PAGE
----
The perverted ideology of the Khmer Rouge considered anyone who was educated, a teacher, monk or city dweller a threat to their new order. The Khmer Rouge literally emptied the cities, creating ghost towns, forcing the people to work—or die—in the rural rice paddy fields so the government could sell more rice to purchase weapons. All Buddhist monks were defrocked and forced to work in the countryside. According to one Buddhist monk, who initially was reluctant to talk with me about this harsh period, the severity of the repression depended upon individual Khmer Rouge officials.
Touring the S-21 prison you enter the small cells, view the torture apparatus and photos of the resulting Khmer Rouge barbarity. A movie presented a grim documentary on the extent of the inhuman actions of Pol Pot’s often-young thugs. Several locations displayed collections of the skulls and bones of the victims later dug up from the killing fields.
After those depressing sights, I was eager to visit Angkor Wat in Siem Reap, which I reached after a six-hour bus ride. Between 802 AD and 1220 AD the Khmer kings built the city of Angkor Thom with its many temples, including Angkor Wat,. During the peak of their power, Khmer kings ruled most of Southeast Asia. Then the Khmer empire declined and after 1432 AD their impressive capital, temples and culture disappeared, leaving only rumors of the fabled city. In 1860 a French botanist re-discovered the 800 years-old city, which amazed the world with over 100 Khmer stone temples, statuary and artwork.
Angkor Thom, the lost walled city of the Khmer kings, encompasses about 24 square miles, which you can visit with a guide and driver, tuk-tuk (motorbike rickshaw) or travel on an elephant. The imposing temple of Bayon, with 37 towers (originally 49} and 216 carved Buddha stone faces, creates an imposing stone mountain, whose face towers’ features aren’t recognizable until one gets closer. Friezes of dancing girl asparas adorn the columns and walls, as well as representation of various demons and guardians. Bas-reliefs depict major battles and daily life under the Khmer kings. In the Ta Prohm Temple, tree roots force large stone walls to fall, standing as a monument to the power of nature. As you walk between temple ruins, you see the elephant terrace where Khmer kings reviewed their troops.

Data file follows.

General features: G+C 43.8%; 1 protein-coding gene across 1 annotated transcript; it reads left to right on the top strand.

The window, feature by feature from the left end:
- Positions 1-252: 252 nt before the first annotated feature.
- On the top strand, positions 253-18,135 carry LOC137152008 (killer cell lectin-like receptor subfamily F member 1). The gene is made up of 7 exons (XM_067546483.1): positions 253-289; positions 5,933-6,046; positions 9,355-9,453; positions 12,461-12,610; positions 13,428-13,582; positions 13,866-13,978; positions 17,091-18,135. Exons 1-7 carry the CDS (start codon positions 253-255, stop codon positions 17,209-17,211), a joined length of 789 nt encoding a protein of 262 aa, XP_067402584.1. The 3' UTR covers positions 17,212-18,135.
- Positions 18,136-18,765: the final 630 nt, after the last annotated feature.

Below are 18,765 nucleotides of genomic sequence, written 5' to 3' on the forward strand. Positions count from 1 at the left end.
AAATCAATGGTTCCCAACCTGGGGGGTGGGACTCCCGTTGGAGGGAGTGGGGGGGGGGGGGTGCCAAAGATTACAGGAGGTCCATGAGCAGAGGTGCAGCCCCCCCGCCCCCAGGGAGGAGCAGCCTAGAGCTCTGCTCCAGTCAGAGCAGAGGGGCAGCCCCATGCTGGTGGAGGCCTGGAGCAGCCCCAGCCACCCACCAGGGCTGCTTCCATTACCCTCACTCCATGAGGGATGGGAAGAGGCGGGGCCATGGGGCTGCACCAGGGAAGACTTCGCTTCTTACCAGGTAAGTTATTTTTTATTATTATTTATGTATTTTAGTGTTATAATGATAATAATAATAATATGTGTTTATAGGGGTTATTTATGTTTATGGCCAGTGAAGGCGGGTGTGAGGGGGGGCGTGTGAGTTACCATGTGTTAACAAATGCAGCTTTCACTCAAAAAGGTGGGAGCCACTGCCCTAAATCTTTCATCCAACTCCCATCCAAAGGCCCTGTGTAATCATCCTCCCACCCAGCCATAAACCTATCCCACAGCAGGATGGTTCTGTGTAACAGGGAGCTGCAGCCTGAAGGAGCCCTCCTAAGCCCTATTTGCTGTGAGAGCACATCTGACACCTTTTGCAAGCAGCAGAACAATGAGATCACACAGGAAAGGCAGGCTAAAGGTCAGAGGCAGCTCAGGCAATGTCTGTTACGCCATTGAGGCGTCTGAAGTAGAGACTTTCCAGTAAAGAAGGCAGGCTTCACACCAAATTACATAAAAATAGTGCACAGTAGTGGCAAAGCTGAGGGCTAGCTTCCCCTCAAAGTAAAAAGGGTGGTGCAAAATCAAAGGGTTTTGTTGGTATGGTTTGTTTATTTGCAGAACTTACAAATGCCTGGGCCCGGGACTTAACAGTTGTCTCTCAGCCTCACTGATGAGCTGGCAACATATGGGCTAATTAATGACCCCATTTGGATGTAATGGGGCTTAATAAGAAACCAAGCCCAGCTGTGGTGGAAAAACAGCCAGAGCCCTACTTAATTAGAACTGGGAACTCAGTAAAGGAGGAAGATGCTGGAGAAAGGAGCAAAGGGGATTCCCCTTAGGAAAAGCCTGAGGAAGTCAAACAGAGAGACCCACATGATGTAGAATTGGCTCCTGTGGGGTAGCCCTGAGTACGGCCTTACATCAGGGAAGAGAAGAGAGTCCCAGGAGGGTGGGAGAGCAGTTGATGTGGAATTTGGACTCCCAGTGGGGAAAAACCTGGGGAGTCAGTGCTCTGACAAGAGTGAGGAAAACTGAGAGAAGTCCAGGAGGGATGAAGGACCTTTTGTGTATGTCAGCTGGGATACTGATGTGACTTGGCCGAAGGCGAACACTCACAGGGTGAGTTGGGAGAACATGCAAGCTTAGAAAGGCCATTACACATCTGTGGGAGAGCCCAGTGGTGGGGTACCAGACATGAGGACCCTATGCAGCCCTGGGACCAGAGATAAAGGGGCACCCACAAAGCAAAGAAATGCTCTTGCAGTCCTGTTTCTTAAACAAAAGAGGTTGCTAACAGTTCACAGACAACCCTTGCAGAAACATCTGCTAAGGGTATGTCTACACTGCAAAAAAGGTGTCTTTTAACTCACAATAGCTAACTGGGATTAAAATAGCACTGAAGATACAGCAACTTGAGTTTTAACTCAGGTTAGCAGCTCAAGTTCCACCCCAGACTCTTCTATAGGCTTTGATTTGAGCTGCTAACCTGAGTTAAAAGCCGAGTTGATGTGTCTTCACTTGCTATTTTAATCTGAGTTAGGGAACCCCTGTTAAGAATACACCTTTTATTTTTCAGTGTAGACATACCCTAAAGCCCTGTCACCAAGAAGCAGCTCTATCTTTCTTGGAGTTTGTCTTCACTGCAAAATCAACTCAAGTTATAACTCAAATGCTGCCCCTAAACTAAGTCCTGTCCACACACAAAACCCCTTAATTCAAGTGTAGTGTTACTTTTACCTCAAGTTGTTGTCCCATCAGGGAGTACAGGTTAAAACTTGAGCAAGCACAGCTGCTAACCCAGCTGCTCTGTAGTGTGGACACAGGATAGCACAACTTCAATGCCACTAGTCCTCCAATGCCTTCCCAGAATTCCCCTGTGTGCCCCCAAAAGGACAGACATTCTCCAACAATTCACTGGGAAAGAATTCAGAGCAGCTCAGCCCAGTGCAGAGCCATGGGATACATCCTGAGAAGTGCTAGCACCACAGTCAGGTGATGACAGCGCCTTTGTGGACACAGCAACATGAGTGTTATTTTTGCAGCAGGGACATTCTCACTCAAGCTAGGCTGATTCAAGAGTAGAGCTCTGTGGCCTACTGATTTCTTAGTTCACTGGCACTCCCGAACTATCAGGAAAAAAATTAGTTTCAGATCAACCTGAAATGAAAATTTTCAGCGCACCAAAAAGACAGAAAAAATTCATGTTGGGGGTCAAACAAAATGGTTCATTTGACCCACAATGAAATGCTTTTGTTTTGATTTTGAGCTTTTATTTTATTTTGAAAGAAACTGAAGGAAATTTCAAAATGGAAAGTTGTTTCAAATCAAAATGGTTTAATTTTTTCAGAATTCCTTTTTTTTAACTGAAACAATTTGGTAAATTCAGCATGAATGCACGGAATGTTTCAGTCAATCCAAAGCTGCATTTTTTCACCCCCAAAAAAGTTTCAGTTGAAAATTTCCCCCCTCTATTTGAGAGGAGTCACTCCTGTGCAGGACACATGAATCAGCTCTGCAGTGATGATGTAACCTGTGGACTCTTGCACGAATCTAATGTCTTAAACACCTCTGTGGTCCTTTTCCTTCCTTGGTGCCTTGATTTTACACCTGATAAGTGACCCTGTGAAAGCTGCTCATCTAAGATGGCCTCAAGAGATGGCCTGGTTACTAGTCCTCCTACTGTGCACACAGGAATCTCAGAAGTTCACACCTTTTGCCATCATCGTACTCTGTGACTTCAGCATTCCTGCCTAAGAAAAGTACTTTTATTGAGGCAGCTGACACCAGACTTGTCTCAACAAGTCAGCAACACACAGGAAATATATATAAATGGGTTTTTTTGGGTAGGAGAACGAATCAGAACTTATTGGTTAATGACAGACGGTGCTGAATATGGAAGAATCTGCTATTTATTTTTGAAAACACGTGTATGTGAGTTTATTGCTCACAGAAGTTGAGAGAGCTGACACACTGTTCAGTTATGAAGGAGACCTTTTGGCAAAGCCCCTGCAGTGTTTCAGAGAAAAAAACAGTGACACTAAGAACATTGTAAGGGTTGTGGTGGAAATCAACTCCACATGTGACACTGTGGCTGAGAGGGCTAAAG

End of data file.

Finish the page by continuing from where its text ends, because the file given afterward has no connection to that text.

Angkor Wat stands out for its superb architecture and the condition of the bas-reliefs along its long galleries depicting historical events. On the bas-reliefs you can identify generals and kings riding elephants in battle, their rank distinguished by the number of umbrellas above them. Hinduism dominated in the Khmer Empire until the end of the 12th century, when Mahayana Buddhism briefly gained supremacy under another Khmer king, so many of the reliefs depict Vishnu, Shiva, and other figures and scenes from Hindu mythology.
France, Japan, Australia and the United States have agreed to take on individual temple restoration projects, a process that will take many years to reconstruct from the numbered—but scattered—stone blocks. Nevertheless, it’s encouraging to see the world pitching in to restore this incredible world heritage monument. Constructed during the Dark Ages in Europe, these impressive stone temples survived nature and even the Khmer Rouge.
It has been over forty years since I visited Hong Kong, then as a naval officer on the destroyer USS Braine. At that time there was the popular saying aboard the ship that you “went broke saving money” in Hong Kong. The low prices for tailored clothing, stereos, cameras, jade and ceramics in this tax-free city encouraged you to spend heavily to take advantage of the bargains. That is no longer the case! While Hong Kong still carries a great variety of products, the prices in major shopping areas are similar to the United States, although less expensive than if purchased in Europe.